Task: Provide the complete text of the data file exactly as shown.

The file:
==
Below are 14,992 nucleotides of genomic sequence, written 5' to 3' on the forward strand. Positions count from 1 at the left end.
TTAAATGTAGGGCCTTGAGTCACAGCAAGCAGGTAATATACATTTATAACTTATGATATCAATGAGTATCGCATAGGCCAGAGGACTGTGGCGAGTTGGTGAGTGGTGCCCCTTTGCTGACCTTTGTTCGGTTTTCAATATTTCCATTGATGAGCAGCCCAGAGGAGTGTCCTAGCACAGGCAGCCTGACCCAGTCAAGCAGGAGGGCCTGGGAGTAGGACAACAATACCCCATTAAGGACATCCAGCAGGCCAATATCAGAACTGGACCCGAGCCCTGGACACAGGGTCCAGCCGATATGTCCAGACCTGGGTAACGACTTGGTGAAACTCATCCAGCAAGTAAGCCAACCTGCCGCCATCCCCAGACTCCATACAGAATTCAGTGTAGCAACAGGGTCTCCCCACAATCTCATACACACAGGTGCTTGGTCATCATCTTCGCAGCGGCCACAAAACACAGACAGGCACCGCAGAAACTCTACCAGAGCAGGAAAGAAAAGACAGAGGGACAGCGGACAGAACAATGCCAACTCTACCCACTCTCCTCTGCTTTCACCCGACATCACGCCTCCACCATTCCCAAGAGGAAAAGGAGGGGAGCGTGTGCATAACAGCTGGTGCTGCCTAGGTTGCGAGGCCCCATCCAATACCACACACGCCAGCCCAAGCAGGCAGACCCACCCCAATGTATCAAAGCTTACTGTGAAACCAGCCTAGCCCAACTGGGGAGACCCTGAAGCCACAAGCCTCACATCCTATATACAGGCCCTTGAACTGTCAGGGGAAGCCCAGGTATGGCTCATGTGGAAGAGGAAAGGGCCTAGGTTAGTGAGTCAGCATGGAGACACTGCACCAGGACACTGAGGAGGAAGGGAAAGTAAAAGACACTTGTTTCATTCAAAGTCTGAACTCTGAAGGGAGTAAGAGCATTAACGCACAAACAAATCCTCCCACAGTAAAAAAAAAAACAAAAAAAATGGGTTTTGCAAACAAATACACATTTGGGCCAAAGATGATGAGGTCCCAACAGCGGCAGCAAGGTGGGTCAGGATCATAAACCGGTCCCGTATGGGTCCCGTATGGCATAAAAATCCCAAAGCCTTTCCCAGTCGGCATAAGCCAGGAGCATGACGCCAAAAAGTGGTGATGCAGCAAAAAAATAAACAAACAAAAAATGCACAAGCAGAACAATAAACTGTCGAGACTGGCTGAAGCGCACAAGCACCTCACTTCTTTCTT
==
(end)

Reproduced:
Below are 14,992 nucleotides of genomic sequence, written 5' to 3' on the forward strand. Positions count from 1 at the left end.
TTAAATGTAGGGCCTTGAGTCACAGCAAGCAGGTAATATACATTTATAACTTATGATATCAATGAGTATCGCATAGGCCAGAGGACTGTGGCGAGTTGGTGAGTGGTGCCCCTTTGCTGACCTTTGTTCGGTTTTCAATATTTCCATTGATGAGCAGCCCAGAGGAGTGTCCTAGCACAGGCAGCCTGACCCAGTCAAGCAGGAGGGCCTGGGAGTAGGACAACAATACCCCATTAAGGACATCCAGCAGGCCAATATCAGAACTGGACCCGAGCCCTGGACACAGGGTCCAGCCGATATGTCCAGACCTGGGTAACGACTTGGTGAAACTCATCCAGCAAGTAAGCCAACCTGCCGCCATCCCCAGACTCCATACAGAATTCAGTGTAGCAACAGGGTCTCCCCACAATCTCATACACACAGGTGCTTGGTCATCATCTTCGCAGCGGCCACAAAACACAGACAGGCACCGCAGAAACTCTACCAGAGCAGGAAAGAAAAGACAGAGGGACAGCGGACAGAACAATGCCAACTCTACCCACTCTCCTCTGCTTTCACCCGACATCACGCCTCCACCATTCCCAAGAGGAAAAGGAGGGGAGCGTGTGCATAACAGCTGGTGCTGCCTAGGTTGCGAGGCCCCATCCAATACCACACACGCCAGCCCAAGCAGGCAGACCCACCCCAATGTATCAAAGCTTACTGTGAAACCAGCCTAGCCCAACTGGGGAGACCCTGAAGCCACAAGCCTCACATCCTATATACAGGCCCTTGAACTGTCAGGGGAAGCCCAGGTATGGCTCATGTGGAAGAGGAAAGGGCCTAGGTTAGTGAGTCAGCATGGAGACACTGCACCAGGACACTGAGGAGGAAGGGAAAGTAAAAGACACTTGTTTCATTCAAAGTCTGAACTCTGAAGGGAGTAAGAGCATTAACGCACAAACAAATCCTCCCACAGTAAAAAAAAAAACAAAAAAAATGGGTTTTGCAAACAAATACACATTTGGGCCAAAGATGATGAGGTCCCAACAGCGGCAGCAAGGTGGGTCAGGATCATAAACCGGTCCCGTATGGGTCCCGTATGGCATAAAAATCCCAAAGCCTTTCCCAGTCGGCATAAGCCAGGAGCATGACGCCAAAAAGTGGTGATGCAGCAAAAAAATAAACAAACAAAAAATGCACAAGCAGAACAATAAACTGTCGAGACTGGCTGAAGCGCACAAGCACCTCACTTCTTTCTT